Logging PIC and SIC Flight Time
I am frequently asked questions about logging flight time. One would hope that a topic so important to airmen certification and currency would be spelled out fairly clearly in the Federal Aviation Regulations (“FAR”). Unfortunately, that isn’t the case.
This topic came up recently for a company that was trying to ensure that its pilots were logging their flight time correctly. So, I thought I would try to provide some clarity in a few fairly common scenarios.
Before we get to the scenarios, it is important to understand the regulations that govern and/or impact logging of flight time.
FAR §61.5l(e)(l)(i) states, in relevant part, that a sport, recreational, private, or commercial pilot may log pilot in command (“PIC”) time for the time during which that pilot is “the sole manipulator of the controls of an aircraft for which the pilot is rated or has privileges.” When referencing aircraft controls, The FAA is referring to flight control systems, such as the yoke, rudders, power, trim, yaw dampener, auto-pilot, etc. These systems control the flight of the aircraft, which is in contrast to communication and navigation radios, and other systems within the aircraft that do not directly control the aircraft’s flight.
For FAA purposes, a pilot logs flight time primarily to qualify for or maintain an airman certificate or rating. While a pilot may wish to keep track of other flight time (e.g., “ride-along” time where the pilot is neither a required crewmember or the sole manipulator of the controls), that time is not flight time that should be logged with the flight time a pilot maintains for qualification or currency purposes. If the pilot chooses to keep track of time that is not for purposes of qualification or currency, that time should be maintained separately from time logged for FAA purposes.
FAR §61.5l(e)(1)(iii) further states that a private or commercial pilot may log PIC time for the time during which that pilot acts as PIC of “an aircraft for which more than one pilot is required under the type certification of the aircraft or the regulations under which the flight is conducted.”
Under FAR §61.51(f) a person may log second in command (“SIC”) time only when more than one pilot is required by the aircraft’s type certificate (e.g., requiring a PIC and SIC) or by the regulations under which the flight is being conducted. The SIC must also hold the appropriate category, class, and ratings for the aircraft being flown and, if flying internationally, a pilot type rating.
The term “rated,” as used in FAR §61.5l(e), refers to the pilot holding the appropriate aircraft ratings (category, class, and type, if a type rating is required) and for the purpose of logging PIC time under FAR §61.51(e), a pilot must hold ratings for the aircraft rather than for the conditions of flight.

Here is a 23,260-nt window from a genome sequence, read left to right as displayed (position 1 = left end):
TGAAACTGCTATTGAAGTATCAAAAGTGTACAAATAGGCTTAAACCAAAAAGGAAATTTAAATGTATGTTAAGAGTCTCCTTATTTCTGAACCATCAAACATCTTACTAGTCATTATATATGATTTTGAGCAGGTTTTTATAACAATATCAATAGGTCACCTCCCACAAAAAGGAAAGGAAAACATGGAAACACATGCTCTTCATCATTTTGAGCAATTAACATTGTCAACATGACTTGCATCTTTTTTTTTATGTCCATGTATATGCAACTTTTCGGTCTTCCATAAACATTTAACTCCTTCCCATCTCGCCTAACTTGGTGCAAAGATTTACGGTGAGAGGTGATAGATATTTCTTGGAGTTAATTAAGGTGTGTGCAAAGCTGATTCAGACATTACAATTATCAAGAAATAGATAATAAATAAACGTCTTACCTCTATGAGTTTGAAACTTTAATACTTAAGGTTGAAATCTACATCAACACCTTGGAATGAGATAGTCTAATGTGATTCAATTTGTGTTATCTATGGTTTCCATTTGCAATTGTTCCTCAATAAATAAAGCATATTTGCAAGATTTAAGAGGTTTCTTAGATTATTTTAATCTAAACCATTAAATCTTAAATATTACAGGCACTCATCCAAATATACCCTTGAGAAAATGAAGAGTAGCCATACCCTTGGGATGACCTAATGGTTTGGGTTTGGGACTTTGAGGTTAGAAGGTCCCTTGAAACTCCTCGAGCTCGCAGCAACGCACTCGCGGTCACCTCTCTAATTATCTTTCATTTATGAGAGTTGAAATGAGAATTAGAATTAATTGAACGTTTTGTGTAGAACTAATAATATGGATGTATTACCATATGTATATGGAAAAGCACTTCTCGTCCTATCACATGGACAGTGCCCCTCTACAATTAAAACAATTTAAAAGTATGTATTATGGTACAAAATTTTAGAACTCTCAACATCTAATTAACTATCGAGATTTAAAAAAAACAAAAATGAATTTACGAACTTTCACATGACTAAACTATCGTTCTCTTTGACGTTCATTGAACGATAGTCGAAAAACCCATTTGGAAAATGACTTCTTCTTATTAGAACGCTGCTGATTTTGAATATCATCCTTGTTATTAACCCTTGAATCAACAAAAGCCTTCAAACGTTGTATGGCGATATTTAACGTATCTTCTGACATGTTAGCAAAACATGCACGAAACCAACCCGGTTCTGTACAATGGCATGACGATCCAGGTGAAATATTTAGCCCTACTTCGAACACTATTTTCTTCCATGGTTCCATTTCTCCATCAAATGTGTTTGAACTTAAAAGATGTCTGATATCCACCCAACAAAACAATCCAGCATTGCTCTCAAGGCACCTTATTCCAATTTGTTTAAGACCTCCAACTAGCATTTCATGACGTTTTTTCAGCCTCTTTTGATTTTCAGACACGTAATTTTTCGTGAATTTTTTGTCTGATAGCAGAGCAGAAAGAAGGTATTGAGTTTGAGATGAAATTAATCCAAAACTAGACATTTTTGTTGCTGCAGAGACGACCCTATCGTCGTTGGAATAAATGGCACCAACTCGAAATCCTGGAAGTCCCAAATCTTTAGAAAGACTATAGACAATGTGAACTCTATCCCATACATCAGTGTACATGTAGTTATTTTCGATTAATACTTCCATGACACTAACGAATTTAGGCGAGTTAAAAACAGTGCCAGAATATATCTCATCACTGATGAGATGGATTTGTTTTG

Additionally, in order to act as a safety pilot under FAR §91.109, the person must possess at least a private pilot certificate with category and class ratings appropriate to the aircraft being flown, although the safety pilot need not be instrument rated or instrument current.
A company conducts operations under FAR Part 91 using an aircraft which is type-certificated for single-pilot operations. The PIC holds the proper type rating to fly the aircraft as a single pilot. The company’s policy requires two pilots onboard at all times, even though the plane is type certificated for single-pilot operations. The second pilot designated by the company as an SIC holds an SIC privileges only type rating.
What Time Can Be Logged?
Even though the company requires a second pilot, because the aircraft is type-certificated for a single pilot, and neither the operation nor the regulations require two pilots, the second pilot designated by the company as an SIC would not be a required crewmember and would not be eligible to log the time as SIC. The aircraft is type rated as a single pilot aircraft and an SIC is not required. Thus, the second pilot designated by the company as an SIC is not a required flight crewmember, and cannot log the time as SIC.
Because the second pilot does not hold a PIC type rating in the aircraft, even if the second pilot designated by the company as SIC was the sole manipulator of the controls he or she could not log the flight time as PIC. However, if that pilot did hold a PIC type rating in the aircraft then he or she could log the flight time as PIC when he or she was the sole manipulator of the controls.
If the PIC also happened to be a certificated flight instructor, the second pilot designated by the company as SIC could log some of the flight time as instructional time, and also log cross-country, night, and instrument flight time, although the PIC, who is also acting as a Certified Flight Instructor, would need to make appropriate logbook entries for the SIC student.
Also, if the PIC chooses to fly a portion of the flight under a view limiting device, and the SIC acts as safety pilot, the second pilot designated by the company as SIC could log that time he acted as safety pilot as SIC time. Under this scenario, the second pilot designated by the company as SIC would be a required crewmember for the portion of the flight when the PIC is under the hood. The second pilot designated by the company as SIC would need to hold the appropriate category and class ratings for the aircraft. However, this logging of SIC time when acting as a safety pilot is not the same as acting as an SIC.